I did my case study on the 2005 La Conchita Landslide in California. In 2005 a landslide with over 400,000 tons of mud destroyed over 20 houses and killed ten people. Before this event happened there were fifteen days of huge amounts of rain. Due to this and the remobilization of the 1995 landslide, that also was caused because of the rain, the 2005 landslide was triggered and caused a lot of damage. The interesting thing is that the people were quite aware that there was a huge possibility that there would be another landslide before the one in 2005. Also there have been many landslides and mudslides over the past thousand years. In fact after the 1995 landslide happened, residents had to sign a waiver acknowledging that they know of the risk that comes with living there.

Although some of the residents moved after this event, many stayed. This is a small rural. community in the middle of the highway and the bluff (hill) that is right above the community. About 300 people live there and generations upon generations have lived there for many years. There are a couple of reasons the residents stayed. One was because of their socioeconomic status. This community is poorer than most. On top of that the properties decreased in price after the 1995 landslide so the people cannot afford to leave. However, the majority stay just because they are stubborn and refuse to move. Since their families have lived there forever, they do not want to leave even if it means risking their lives.

The recovery process was ineffective. Even though the emergency personnel advised the people to evacuate, they resisted and stayed. The county even asked for help from  Center for Robot-Assisted Search and Rescue at the University of South Florida to bring in robots to help with finding the people buried under the tons of mud. However, the robots failed miserably and were sent back to Florida. In addition to this, the recovery plan that was proposed estimated $150,000,000. The county could not afford that and had to fundraise money. However, the plan to stabilize the hill was never carried out and instead a few barriers, a drainage system, and a wall to prevent small amounts of land erosion sliding down the hill was installed. This only helps with minor hazards. If there is ever a landslide, and geologists predict there will be, it will crush the houses and destroy their property once again.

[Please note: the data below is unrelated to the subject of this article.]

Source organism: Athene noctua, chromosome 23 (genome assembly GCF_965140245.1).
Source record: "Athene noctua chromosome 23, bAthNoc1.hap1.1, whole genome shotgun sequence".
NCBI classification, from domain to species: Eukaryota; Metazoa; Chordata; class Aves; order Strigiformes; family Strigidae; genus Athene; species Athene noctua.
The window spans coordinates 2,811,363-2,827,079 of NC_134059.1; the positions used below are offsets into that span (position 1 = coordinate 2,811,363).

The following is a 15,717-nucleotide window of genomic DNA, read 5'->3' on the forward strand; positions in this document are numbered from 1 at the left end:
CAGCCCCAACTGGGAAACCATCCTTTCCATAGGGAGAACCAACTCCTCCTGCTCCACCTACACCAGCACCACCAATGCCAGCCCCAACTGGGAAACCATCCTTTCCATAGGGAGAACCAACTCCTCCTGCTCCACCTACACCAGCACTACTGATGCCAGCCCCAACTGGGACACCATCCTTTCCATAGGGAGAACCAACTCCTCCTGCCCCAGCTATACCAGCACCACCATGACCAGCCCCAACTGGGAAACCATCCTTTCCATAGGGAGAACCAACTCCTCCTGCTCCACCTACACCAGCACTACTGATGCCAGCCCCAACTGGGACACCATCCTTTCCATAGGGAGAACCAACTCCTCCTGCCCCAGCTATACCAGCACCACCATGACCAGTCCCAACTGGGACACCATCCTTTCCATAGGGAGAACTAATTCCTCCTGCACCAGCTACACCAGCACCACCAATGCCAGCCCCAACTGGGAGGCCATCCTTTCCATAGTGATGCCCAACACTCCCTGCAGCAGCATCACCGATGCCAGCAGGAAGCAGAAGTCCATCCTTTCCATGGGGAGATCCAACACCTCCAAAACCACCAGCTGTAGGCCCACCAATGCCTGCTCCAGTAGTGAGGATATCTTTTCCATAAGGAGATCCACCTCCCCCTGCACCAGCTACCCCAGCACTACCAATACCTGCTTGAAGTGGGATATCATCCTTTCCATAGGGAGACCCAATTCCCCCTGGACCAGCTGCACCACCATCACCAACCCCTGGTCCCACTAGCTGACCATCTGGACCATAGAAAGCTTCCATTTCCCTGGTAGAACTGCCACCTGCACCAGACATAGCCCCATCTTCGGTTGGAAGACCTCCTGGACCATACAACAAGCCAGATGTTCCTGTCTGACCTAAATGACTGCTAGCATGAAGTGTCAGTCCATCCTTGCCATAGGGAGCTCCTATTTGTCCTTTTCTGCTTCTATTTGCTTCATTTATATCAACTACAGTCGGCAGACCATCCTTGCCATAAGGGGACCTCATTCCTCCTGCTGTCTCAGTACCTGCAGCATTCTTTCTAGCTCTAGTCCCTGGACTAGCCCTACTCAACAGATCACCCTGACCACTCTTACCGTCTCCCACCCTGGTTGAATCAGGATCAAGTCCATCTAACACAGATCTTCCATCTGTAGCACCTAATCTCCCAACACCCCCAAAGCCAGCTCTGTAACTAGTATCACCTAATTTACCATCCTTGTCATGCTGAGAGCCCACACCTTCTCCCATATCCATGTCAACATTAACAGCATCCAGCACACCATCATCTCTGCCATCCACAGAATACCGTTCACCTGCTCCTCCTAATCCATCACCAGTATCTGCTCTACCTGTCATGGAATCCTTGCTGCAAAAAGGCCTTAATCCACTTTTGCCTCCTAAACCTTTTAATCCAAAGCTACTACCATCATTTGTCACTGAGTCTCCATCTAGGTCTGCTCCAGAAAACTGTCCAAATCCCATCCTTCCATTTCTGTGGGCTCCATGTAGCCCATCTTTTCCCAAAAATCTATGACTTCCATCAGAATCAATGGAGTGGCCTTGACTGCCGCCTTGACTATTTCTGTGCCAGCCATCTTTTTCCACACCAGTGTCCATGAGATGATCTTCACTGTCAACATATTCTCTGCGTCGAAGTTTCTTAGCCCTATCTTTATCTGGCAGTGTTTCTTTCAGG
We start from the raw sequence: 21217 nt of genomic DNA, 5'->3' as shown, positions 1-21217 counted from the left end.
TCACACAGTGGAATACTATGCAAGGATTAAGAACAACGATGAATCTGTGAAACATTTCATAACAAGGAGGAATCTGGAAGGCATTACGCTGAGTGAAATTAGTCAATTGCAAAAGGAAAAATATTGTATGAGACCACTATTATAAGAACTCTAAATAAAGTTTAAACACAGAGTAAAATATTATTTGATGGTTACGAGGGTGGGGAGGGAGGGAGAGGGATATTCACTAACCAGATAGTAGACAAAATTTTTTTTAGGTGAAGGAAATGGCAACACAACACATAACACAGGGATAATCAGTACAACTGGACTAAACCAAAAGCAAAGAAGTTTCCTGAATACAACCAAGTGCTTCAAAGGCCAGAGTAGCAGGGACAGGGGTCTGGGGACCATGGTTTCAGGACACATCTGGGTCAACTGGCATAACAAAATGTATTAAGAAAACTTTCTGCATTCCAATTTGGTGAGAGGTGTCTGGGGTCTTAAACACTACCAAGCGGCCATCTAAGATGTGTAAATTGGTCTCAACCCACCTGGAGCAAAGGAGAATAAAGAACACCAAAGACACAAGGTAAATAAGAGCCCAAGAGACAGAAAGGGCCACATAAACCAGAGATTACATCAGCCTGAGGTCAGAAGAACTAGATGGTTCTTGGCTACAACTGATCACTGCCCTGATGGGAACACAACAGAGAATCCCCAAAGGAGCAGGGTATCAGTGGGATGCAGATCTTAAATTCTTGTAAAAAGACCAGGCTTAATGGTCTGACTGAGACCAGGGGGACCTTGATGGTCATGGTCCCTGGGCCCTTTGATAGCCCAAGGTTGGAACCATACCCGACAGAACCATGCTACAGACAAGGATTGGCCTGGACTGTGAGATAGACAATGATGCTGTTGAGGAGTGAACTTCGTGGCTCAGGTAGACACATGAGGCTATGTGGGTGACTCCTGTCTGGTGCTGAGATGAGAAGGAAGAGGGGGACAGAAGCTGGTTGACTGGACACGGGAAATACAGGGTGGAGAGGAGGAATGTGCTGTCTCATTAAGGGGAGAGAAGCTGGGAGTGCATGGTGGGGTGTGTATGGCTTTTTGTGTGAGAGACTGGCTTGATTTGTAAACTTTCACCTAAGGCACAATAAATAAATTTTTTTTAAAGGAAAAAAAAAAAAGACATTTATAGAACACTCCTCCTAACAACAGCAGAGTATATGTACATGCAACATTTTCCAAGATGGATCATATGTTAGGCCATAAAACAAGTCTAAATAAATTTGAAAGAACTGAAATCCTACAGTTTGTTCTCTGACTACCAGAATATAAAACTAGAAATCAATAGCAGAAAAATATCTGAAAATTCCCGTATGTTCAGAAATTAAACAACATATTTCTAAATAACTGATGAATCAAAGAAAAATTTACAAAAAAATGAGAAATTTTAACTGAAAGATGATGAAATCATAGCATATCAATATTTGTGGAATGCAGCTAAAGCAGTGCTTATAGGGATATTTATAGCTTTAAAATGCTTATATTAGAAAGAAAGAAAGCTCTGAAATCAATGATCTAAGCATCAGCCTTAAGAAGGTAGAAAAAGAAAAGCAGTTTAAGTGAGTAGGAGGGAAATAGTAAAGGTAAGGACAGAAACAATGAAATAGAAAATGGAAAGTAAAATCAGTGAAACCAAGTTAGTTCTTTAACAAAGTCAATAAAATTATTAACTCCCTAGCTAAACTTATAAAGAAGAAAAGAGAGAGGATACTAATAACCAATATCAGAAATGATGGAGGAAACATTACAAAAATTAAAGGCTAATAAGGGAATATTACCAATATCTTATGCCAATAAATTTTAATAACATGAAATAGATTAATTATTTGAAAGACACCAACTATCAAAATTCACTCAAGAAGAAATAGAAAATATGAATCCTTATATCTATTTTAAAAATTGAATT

The people in their own ways have tried to prepare themselves for the aftermath of another possible landslide after the 2005 one by keeping a storage shed filled with emergency supplies such as generators, radios, lights, sleeping bags, etc. They decided that if another landslide hits and crushes everything then they will just start from scratch and start all over again. The county even bought a tractor to remove dirt off the roads if need be. The people consider themselves “prepared” any future landslides because they now know to call 911, evacuate and honk their horns when the disaster hits to let others know of it.

It is amazing to think that people will rather risk their lives by staying in an extremely hazardous place then considering evacuating if possible.

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  1. I agree with your last statement that it is amazing (and crazy in my opinion!) that people wouldn’t evacuate even with being aware of the risk. I would be interested to survey people living there to find out if they actually think they would be hurt or if they feel like they are invincible and think nothing could happen to them. Also, I’m totally picturing a ton of people on the road during a massive landslide and everyone is honking their horns even though other people can see what is happening and it seems like that would just give everyone a massive headache and not really help at all.

  2. It’s interesting when people consciously choose to live in a very hazardous area that can be so consistently prone to disaster. This falls in a category of people accepting their potential losses and even loss of life and this is actually a form of mitigation. Knowing they are in danger and accepting it can be considered a way to mitigate against these catastrophes because the residents are well aware of what they are getting themselves into. A lot of times what makes a catastrophe is an unexpected event that takes lives and property, but in this case it is expected and anticipated. People may just have a lot of pride in their generation and where they grew up and therefore can not bring themselves to leave such an important family tradition. For some, carrying on family tradition means more than anything. We can only hope that their individual preparations can be enough to minimize loss of life and property damage, but there isn’t much that can be done to stop 400,000 tons of mud and debris.

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